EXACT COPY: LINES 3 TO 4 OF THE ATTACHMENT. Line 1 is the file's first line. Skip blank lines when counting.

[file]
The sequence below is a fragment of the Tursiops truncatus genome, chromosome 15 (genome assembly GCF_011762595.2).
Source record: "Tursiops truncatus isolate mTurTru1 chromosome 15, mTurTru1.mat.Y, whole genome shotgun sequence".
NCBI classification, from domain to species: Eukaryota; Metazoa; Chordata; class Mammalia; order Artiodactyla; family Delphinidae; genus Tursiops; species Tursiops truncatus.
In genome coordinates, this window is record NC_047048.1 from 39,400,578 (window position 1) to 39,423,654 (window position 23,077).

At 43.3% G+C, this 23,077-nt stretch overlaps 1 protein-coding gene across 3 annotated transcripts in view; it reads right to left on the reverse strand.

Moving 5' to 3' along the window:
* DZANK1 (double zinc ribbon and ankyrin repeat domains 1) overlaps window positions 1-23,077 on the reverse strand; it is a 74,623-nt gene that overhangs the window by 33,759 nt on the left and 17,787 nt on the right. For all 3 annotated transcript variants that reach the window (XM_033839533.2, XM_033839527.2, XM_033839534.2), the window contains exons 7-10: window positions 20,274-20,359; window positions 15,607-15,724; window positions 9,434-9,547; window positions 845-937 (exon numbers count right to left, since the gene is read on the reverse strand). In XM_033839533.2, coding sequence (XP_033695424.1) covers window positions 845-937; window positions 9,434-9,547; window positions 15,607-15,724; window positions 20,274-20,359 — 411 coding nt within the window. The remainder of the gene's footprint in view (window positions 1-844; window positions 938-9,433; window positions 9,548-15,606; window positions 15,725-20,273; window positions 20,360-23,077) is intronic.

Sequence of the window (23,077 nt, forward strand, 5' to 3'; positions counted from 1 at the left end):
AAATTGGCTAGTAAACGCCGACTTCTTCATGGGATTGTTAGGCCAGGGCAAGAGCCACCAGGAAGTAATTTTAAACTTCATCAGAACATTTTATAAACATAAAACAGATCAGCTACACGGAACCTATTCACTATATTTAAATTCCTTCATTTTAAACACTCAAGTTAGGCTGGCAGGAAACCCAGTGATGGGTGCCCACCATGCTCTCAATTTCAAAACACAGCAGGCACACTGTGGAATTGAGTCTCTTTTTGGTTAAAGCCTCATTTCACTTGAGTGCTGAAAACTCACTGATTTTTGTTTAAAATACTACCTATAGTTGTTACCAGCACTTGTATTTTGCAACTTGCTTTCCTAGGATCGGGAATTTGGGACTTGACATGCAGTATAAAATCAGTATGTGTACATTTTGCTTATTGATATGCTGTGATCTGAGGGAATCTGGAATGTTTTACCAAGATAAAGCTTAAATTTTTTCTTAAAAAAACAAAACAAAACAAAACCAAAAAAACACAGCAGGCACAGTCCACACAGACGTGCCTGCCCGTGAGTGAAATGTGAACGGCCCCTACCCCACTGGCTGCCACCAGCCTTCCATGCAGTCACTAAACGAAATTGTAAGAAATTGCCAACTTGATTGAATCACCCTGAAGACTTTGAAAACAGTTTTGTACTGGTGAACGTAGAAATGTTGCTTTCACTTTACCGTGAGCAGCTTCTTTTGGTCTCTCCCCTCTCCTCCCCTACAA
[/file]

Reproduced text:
NCBI classification, from domain to species: Eukaryota; Metazoa; Chordata; class Mammalia; order Artiodactyla; family Delphinidae; genus Tursiops; species Tursiops truncatus.
In genome coordinates, this window is record NC_047048.1 from 39,400,578 (window position 1) to 39,423,654 (window position 23,077).